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YouthWork Spotlight: Stir the Soup. Article 4.

Updated: Oct 21, 2019

By Nicole O'Brien

YouthWork Conservation Corps, an AmeriCorps Program based out of Child and Family Services of Northern Michigan, began in 2018 with support, guidance, and encouragement of many vital contributors including Child and Family Services (CFS), the Corporation for National & Community Service (CNCS), the Michigan Community Services Commission (MCSC), Michigan Rehabilitation Services (MRS), and a network of important investors. These groups share similar missions: to strengthen families and communities through advocacy, education, civic engagement, and self empowerment. 

YouthWork is open to opportunity youth ages 17-26 that fit one of the following criteria: have cognitive, learning or physical disabilities; are in or have been in foster care; are homeless or at risk of homelessness; live in persistent poverty; have been involved with or adjudicated in the courts; or face other significant challenges that make learning new skills and connecting with their communities difficult.

In January 2018, Bill Watson, our program director, presented his desire for CFS to become the sponsor organization of our YouthWork AmeriCorps Program, a goal he has had since 2001. Around this time, Bill also spoke with representatives of the Corporation for National and Community Service and the Michigan Community Services Commission, who oversee AmeriCorps programs at the State and National levels. 

CFS' YouthWork became an official AmeriCorps program and has just begun its third year of operating under the AmeriCorps umbrella. Bill was committed to starting our program. So committed in fact, he and his colleagues went without pay for the first few months. By the end of May 2018, around forty members had joined our program and our staff was in place, ready to get things done for our communities.

As word of our program spread, municipalities, nonprofits, and government agencies like the National Park Service generously began "hiring" our crews to help build and sustain the our community spaces. Conservation Corps like ours were established in 1934 during the Great Depression with President Franklin Delano Roosevelt’s legislation of the “New Deal.” His aim in implementing conservation corps was to initiate economic stability and increase environmental stewardship.

In the summer, our members serve alongside various project partners to complete environmental conservation projects throughout the state in crews of 3-6. Our members undertake tasks such as rebuilding accessible boardwalks/ramps, renovating parks, building kit houses, and much more.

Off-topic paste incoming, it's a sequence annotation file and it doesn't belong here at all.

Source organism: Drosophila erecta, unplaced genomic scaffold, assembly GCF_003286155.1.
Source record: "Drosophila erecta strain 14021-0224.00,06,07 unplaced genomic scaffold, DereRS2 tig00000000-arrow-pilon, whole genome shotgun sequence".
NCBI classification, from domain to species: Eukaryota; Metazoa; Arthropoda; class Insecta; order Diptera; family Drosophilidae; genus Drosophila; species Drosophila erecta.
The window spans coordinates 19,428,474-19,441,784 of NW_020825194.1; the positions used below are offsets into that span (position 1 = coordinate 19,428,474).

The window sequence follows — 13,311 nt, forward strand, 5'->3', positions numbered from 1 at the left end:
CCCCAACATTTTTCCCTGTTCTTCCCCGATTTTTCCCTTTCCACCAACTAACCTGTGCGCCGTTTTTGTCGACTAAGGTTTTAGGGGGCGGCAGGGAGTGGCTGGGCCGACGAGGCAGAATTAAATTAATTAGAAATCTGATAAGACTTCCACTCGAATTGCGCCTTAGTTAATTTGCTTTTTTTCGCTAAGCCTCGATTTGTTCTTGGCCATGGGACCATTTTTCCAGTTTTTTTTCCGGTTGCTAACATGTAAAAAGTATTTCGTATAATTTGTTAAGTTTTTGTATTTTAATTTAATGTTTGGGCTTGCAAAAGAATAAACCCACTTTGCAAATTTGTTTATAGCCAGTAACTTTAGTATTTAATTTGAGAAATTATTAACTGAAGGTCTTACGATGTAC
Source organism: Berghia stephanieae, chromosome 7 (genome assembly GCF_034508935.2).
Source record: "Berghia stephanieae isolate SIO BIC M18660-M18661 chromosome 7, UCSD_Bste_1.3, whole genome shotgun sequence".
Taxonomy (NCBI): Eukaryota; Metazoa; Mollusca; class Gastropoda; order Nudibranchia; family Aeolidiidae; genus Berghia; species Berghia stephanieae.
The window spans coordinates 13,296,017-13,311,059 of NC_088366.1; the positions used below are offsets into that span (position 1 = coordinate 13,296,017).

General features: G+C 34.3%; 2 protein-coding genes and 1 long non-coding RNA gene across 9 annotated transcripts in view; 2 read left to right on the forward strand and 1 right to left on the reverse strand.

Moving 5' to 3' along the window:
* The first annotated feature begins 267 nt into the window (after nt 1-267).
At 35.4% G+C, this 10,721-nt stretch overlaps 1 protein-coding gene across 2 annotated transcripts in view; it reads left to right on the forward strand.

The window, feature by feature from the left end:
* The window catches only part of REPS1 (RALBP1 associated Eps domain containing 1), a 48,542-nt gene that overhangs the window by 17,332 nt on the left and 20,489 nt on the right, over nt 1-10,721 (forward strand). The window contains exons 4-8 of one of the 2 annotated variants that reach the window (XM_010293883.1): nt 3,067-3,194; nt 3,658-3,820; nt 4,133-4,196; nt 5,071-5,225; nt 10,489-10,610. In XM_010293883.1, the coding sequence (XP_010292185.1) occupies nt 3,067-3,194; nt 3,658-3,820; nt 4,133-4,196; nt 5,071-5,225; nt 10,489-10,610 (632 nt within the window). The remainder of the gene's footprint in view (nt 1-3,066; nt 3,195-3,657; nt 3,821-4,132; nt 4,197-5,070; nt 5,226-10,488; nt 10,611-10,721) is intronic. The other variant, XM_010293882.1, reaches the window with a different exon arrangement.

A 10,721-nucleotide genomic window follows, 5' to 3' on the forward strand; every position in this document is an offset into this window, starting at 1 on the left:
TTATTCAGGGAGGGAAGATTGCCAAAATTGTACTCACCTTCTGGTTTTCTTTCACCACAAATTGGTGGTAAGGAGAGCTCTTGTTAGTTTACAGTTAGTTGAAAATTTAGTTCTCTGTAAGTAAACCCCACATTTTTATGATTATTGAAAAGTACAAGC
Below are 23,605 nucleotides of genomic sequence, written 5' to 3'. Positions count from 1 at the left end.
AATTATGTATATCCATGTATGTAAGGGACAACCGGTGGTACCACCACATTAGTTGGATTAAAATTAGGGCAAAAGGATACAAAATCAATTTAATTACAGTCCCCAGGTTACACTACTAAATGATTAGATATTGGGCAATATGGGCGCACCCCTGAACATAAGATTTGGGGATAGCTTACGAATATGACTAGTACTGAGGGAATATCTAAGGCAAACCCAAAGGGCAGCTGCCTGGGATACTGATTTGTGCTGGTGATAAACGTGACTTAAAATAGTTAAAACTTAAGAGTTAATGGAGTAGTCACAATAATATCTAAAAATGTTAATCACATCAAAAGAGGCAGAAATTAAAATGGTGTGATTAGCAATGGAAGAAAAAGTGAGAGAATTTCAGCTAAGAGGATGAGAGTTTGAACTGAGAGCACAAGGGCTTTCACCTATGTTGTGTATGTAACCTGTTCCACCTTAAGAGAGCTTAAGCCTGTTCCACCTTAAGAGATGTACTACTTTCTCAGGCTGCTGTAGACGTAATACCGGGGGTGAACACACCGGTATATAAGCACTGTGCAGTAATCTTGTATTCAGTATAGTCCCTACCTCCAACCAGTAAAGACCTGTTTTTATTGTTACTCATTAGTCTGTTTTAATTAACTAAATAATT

In the winter, our members commit their efforts in many different ways including indoor building, reconstruction work, and assisting other nonprofits and government agencies. Throughout the year, partners like MRS and Michigan Works! help by supporting the program financially, assisting YouthWork in meeting matches required for AmeriCorps funding. 

In just two years, YouthWork has provided meaningful job skills and experience to over 150 young men and women with disabilities, including myself. Our members come from places like MRS, CFS, TBAISD,The Michigan Youth Opportunity Initiative (a program of DHHS), the courts, and more.

Recently, I interviewed Bill, our Director. In the interview, he said when he promotes Youthwork to prospective affiliate programs and donors, he compares it to the children’s book Stone Soup. As the story goes, a hungry boy enters a village and ask the villagers if they have food for him to eat. Initially, the villagers say no, as they themselves are poor. Soon after, the boy realizes he has a pot and a stone, perfect for making soup. Before long, every villager has contributed an ingredient towards tasty soup the whole village can enjoy. Likewise, if our community partners can pitch in some resources to sustain our program we are bound to give back to the community at large.

On behalf of all of us at YouthWork, I would like to thank all the affiliate programs/partners and donors that make YouthWork possible - MCSC, CNCS, CFS, MRS, DHHS, TBAISD, The National Park Service, the Grand Traverse Band of Ottawa and Chippewa Indians, The Corps Network, local community foundations and private funders, and countless others. Most of all, I’d like to thank Bill Watson for humbly boiling the soup-now simmering in our community. My experience at YouthWork has had a lasting impact on my self confidence. 

Although employing people with disabilities has drastically increased since the 2000’s, there is still a wide discrepancy between employing people with disabilities and their able bodied peers. I have always wondered if this is because employers think that people with disabilities can’t contribute as much to the work environment as their able bodied peers. Hopefully throughout my blog posts and service with YouthWork, I have demonstrated otherwise.

Do you think you have an ingredient to stir in our soup? Contact Bill Watson or Amanda Elliott via email at or

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